This page gives an overview of the oldest Slo-Syn stepper motor Indexer drives. It starts with the SP1800BX-4, from around 1966 and the end is around 1975.
SLO-SYN Preset Indexers are used for controlling indexing operations in applications utilizing bifilar SLO-SYN motors for positioning. They automatically provide the correct switching sequence needed to drive the SLO-SYN motors the required number of steps and have provisions for actuating any external equipment needed to perform related operations. Index, jog and free run functions can be initiated manually from the control panel or from an external switch. With proper external switching, a SLO-SYN Preset Indexer can be made to cycle automaticaIIy. Single- and two-axis models are avaiable with counting ranges to 99,999 steps. Two-axis models provide independent control of two SLO-SYN motors.
The block diagram in Figure 1 shows the basic elements which comprise tbe SLO-SYN Preset Indexer circuit. These include an adjustable frequency oscillator, control gates, decade counters, and a pulse-to-step translator logic circuit. Depending on the angular movement desired, the correct count is preset on the deci'de counter controls.
A command signal in the form of a switch closure causes the gate circuits to pass pulses from the oscillator to the decade counters and the translator logic circuit. The translator logic circuit converts tbe pulses into the switcbing sequence needed to advance the motor shaft in steps.
When the count is completed, the control gate turns off the pulse gate and actuates a relay which controls any external apparatus being operated in conjunction with the Preset Indexer. The oscillator frequency can be adjusted to vary the stepping speed from four steps per second up to the maximum permissible with the motor used.
The image on the right shows one of the three or four counter boards from the SP1800. It has four Flip-Flops, each made with two transistors. These Flip-Flops can be preset via the four diodes at the bottom of the card. One side of these diodes goes straight to the edge connector, where is goes further to the BCD switches. The whole board is in fact a "Presettable Divide by Ten Counter".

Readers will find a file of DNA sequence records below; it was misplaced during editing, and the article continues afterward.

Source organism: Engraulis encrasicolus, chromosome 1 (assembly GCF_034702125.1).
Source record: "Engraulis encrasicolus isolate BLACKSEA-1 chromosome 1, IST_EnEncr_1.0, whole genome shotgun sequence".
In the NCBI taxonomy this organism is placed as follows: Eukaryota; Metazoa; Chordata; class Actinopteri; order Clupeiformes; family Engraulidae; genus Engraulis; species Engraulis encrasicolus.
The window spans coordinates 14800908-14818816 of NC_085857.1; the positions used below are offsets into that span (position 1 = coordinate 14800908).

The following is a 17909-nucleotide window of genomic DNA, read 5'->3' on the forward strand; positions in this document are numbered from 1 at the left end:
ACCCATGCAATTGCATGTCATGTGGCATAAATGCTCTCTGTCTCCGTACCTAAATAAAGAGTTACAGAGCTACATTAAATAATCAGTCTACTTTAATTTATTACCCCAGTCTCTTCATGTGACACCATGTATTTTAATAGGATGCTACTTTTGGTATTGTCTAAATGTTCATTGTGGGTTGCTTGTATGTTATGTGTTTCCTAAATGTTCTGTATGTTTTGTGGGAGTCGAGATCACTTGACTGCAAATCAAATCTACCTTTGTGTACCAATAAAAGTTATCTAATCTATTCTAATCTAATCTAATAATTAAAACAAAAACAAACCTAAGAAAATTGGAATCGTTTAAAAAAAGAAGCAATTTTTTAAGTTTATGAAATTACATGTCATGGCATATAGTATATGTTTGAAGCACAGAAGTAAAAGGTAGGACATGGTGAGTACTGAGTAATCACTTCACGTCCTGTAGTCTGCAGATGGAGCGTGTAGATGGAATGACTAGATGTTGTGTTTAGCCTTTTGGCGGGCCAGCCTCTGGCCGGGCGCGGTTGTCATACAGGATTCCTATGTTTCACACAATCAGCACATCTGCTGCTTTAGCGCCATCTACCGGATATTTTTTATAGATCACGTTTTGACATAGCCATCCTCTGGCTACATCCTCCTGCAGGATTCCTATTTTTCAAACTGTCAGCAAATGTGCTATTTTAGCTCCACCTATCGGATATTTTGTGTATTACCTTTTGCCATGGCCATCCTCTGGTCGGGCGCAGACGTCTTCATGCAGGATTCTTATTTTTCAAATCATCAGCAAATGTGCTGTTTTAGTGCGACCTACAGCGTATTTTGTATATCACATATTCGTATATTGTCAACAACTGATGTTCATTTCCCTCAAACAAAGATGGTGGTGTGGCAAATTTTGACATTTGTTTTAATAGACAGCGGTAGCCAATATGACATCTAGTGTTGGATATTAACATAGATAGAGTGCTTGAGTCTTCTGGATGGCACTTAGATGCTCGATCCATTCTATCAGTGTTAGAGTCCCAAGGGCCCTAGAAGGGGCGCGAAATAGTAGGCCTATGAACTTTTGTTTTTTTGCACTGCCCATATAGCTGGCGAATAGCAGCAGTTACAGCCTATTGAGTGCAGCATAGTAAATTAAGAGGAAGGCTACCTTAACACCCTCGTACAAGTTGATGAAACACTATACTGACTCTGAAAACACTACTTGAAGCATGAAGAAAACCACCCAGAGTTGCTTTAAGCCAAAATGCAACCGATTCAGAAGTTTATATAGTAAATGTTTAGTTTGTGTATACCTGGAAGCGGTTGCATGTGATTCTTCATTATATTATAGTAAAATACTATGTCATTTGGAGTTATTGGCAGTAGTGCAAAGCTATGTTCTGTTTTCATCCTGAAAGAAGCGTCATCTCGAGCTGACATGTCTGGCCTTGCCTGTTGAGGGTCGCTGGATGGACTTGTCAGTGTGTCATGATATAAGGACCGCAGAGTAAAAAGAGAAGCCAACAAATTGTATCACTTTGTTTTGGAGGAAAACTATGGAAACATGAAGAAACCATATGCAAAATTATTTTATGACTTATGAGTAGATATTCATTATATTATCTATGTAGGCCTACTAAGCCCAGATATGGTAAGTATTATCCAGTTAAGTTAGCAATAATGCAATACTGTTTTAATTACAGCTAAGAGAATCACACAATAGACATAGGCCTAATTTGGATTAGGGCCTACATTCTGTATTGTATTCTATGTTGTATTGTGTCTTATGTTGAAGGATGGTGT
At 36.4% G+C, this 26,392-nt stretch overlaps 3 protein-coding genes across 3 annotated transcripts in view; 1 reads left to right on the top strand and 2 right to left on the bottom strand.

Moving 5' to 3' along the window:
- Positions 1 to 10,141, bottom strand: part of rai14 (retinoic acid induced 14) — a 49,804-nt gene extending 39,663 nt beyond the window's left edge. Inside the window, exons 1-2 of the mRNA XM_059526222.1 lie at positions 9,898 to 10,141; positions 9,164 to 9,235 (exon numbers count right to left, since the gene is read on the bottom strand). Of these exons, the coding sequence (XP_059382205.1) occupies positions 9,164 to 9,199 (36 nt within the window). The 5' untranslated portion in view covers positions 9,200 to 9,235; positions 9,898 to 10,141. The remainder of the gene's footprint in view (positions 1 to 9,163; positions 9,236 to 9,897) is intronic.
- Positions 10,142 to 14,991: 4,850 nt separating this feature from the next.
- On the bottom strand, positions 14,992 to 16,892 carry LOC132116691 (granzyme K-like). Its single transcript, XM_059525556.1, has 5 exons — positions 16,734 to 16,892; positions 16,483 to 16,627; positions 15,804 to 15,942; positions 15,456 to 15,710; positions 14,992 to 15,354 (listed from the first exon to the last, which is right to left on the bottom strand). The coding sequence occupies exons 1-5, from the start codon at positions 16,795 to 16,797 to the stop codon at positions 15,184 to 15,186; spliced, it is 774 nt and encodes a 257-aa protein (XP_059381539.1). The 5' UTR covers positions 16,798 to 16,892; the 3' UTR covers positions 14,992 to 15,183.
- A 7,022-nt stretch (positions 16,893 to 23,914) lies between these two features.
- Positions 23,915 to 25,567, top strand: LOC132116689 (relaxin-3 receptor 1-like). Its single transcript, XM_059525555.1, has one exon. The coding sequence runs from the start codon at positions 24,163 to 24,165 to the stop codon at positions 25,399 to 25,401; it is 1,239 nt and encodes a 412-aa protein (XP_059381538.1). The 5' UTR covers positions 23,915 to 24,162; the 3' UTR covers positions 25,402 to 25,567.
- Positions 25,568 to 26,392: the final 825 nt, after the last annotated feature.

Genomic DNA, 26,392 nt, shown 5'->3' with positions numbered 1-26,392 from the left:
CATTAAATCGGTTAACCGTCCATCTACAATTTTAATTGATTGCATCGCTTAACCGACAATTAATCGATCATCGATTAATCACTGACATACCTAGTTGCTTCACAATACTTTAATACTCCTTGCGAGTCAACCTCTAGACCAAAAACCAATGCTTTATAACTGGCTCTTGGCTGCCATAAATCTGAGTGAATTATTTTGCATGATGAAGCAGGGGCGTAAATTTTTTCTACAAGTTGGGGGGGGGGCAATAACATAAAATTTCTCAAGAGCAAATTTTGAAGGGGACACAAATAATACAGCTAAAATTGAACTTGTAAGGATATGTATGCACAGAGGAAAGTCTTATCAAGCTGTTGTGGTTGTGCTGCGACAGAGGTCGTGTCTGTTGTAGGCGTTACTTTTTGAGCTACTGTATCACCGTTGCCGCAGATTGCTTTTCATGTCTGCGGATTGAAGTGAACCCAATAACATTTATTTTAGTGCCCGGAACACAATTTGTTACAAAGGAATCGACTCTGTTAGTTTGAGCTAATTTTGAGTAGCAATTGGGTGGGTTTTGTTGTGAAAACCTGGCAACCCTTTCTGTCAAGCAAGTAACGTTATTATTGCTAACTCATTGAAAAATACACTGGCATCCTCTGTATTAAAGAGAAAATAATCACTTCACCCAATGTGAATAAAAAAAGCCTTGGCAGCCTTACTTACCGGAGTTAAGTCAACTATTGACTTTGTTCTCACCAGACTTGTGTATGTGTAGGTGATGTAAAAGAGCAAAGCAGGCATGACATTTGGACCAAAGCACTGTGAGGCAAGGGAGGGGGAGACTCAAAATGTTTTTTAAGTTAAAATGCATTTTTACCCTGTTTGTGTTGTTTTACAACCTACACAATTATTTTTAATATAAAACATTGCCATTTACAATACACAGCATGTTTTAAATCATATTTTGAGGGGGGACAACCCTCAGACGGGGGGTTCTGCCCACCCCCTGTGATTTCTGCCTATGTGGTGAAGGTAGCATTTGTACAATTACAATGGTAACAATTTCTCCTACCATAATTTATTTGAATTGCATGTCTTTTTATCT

Ten years later it became only one IC, like the SN74190 a "Presettable BCD-Decade Up/Down Counter", now (2004) it is an invisible small part of a chip. If you are wondering what the dark area in the middle is, please have a look to the other side.
This is a Two-axis model and is has two separate indexing circuits, each operating independent of the other.
A backlash take-up circuit that assures accurate positioning with standard lead screws can be added to any preset indexer model. Printed circuit board MLM144060-G1 is ordered and is then plugged into the chassis in place of another board. The indexer is already wired for this board and has a switch on the rear of the unit for turning the take-up circuit on or off.
The backlash take-up circuit compensates for play in a lead screw by always making the final approach to a position from the same direction. When travel is in the plus direction the indexer will drive the motor only the required number of steps. In the minus direction, the motor will take 20 additional steps and then take 20 steps in the plus direction.
The 3K and 5K SLO-SYN Preset Indexers drive SLO-SYN Precision Stepping Motors in indexing and other positioning applications. The units will drive the motors at rates up to 3000 or 5000 steps per second, depending on model.
Decade counter controls on the front panel allow the operator to select the desired positioning movement. When the index command is given, the unit will accelerate the motor and drive it at the desired rate until a specific number of steps remains of the preselected count. At this point the unit decelerates the motor, stopping it exactly at the selected point.
The unit then actuates a relay to control any external equipment needed for related operations.
Absolute Preset Indexers of the SA1800 Series are used to control the stepping motors in indexing and positioning operations. The operator selects the desired positioning increment by setting counter controls on the front panel and presses the INDEX button to start the motion.
The indexer will automatically actuate a relay to energize any external equipment needed to perform related operations. Jog and free run modes of operation are included to cut setup time by allowing movement without the need for setting the counter controls.
When absolute positioning is used, the position or number set on the counter controls is relative to the starting or "zero" point. For example, a setting of 250 would cause the indexer to position the motor 250 steps from the zero point. No further movements could be made until the controls were set to a new count. A new setting of less than 250 would cause the unit to drive the motor in the reverse direction until it was the proper number of steps from the zero point. A higher count would cause the motor to be driven further from the zero point.
In the incremental positioning mode, the indexer will drive the motor the number of steps set on the counter controls each time it is actuated. Movement can be in either the plus or the minus direction.